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Highly Recommended. Twenty years ago Meade wrote Dorothy Parker: What Fresh Hell is This? It remains the definitive Dorothy Parker biography; now she expands on the 10 most exciting years of Parker’s life, along with Edna Ferber, Zelda Fitzgerald and Edna St. Vincent Millay. The subtitle of Bobbed Hair and Bathtub Gin is “Writers Running Wild in the Twenties” and it is an exciting read that zeroes in on one decade in the lives of the four women and those close to them. There are other, longer, and deeper biographies and autobiographies of the quartet, but this book digs beneath the surface about what made them so unique, powerful and passionate about what they did.
[More about the book here]

Dorothy Parker, A Bio-Bibliography
Randall Calhoun, Editor & Compiler
Greenwood Press (1993)
Hardcover, 174 pages
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I love this book, but only as a hardcore Parker fan. It is about 70 percent bibliography: books, short stories, screenplays, published interviews, miscellaneous work, pieces from magazines and newspapers. But the gem here is Wyatt Cooper’s 1968 Esquire article “Whatever You Think Dorothy Parker Was Like, She Wasn’t” which provides the only accounting of her later years. There are two other early Parker bios too, which are fascinating to read. Plus an excellent bio sketch by Calhoun. Recommended for only the serious Parker fan or scholar.

The Late Mrs. Dorothy Parker
By Leslie Frewin
MacMillan Publishing Company (1987)
Hardcover, 345 pages
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This biography came out at almost the same time as Marion Meade’s What Fresh Hell Is This? and that is likely what you will say if you read The Late Mrs. Dorothy Parker after you have read Meade’s superior book. Frewin doesn’t have a soft touch, but he does have several different anecdotes and a different approach to examining Mrs. Parker’s life. This is a second-tier book, but a good addition for completists.

Dorothy Parker, Revised
(Twayne’s United States Authors Series)
By Arthur F. Kinney
Twayne Publishing (1998)
Hardcover, 201 pages
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If you are seeking literary criticism of Dorothy Parker, this is the book for you. A volume in the respected “Twayne’s U.S. Authors Series”, it offers a critical introduction to the life and work of Dorothy Parker. Accompanied by new works and new manuscript evidence, the richly interdependent and often calamitous relationship between Parker’s life and art is reviewed in this full, comprehensive study. Each of her major pieces, and many of her better-known minor ones, is placed within the life and times in which she wrote to help the reader understand her numerous references and allusions to contemporary events.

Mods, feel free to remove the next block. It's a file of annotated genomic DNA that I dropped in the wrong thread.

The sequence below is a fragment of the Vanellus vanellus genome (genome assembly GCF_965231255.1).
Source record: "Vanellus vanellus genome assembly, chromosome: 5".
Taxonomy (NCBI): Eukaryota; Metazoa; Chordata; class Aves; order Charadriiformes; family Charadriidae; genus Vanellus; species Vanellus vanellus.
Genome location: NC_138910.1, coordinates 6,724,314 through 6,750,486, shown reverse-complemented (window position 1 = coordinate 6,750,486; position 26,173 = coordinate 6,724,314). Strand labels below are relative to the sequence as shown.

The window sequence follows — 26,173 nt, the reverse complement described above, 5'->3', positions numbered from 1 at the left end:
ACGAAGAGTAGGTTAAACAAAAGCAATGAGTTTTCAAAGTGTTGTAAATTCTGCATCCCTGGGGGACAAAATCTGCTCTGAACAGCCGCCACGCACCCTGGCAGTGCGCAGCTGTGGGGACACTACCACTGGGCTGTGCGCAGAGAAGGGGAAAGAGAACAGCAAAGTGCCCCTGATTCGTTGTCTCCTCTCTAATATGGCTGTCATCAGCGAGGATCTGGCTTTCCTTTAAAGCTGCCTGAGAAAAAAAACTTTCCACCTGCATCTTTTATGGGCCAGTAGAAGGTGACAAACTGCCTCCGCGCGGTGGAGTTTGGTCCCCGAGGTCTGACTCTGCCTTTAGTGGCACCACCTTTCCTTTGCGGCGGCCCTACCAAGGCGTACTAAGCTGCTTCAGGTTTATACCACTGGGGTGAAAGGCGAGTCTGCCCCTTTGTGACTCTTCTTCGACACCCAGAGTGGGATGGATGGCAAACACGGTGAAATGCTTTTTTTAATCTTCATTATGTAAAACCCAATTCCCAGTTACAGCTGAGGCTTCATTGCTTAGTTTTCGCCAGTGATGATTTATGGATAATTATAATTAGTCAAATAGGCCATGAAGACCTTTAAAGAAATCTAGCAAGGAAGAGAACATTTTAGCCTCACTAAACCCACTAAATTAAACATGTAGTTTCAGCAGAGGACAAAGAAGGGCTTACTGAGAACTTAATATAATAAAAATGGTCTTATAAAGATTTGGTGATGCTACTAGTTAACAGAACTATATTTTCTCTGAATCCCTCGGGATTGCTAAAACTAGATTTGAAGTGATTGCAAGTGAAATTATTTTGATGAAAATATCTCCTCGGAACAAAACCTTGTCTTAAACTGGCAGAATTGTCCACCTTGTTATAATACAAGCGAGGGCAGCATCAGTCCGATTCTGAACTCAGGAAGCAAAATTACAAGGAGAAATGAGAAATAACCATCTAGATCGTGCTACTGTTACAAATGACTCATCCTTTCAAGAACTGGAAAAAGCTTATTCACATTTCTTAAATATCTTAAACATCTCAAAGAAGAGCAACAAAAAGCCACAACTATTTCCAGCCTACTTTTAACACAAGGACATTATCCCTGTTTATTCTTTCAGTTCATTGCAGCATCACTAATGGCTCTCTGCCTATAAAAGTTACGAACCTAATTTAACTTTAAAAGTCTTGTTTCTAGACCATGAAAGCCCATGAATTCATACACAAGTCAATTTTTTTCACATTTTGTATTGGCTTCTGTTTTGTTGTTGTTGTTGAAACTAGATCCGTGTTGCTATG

A Gendered Collision: Sentimentalism and Modernism in Dorothy Parker’s Poetry and Fiction
By Rhonda S. Pettit
Fairleigh Dickinson University Press (2000)
Hardcover
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Dorothy Parker was perceived as a marginal modernist at best, and a sentimentalist at worst. In exploring the Parker paradox, this study draws on feminist assessments of 20th Century modernism to recontextualize the scene of Parker’s literary production. Parker’s poetry has been ignored by historians of modernism because of its content, form, and publishing venue. If we consider, however, that modernism embodies more than just technical experimentation, we can appreciate the collision of values found in Parker’s poetry for what they are.

The Rhetoric of Rage: Women in Dorothy Parker
By Sondra Melzer
Peter Lang Publishing (2001)
Paperback, 196 Pages
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This book explores the treatment of women from a contemporary feminist perspective and reveals the ways in which Parker’s brittle humor reflects muted anger toward a patriarchal society. Through close examination of the texts, the work investigates the hidden discontents, the buried conflicts of women’s lives and exposes the forces at work both implicitly and explicitly that shape their existence. The book locates links between the author’s life and the fiction and elucidates the ways in which Parker lived her life in fiction and her fiction in life.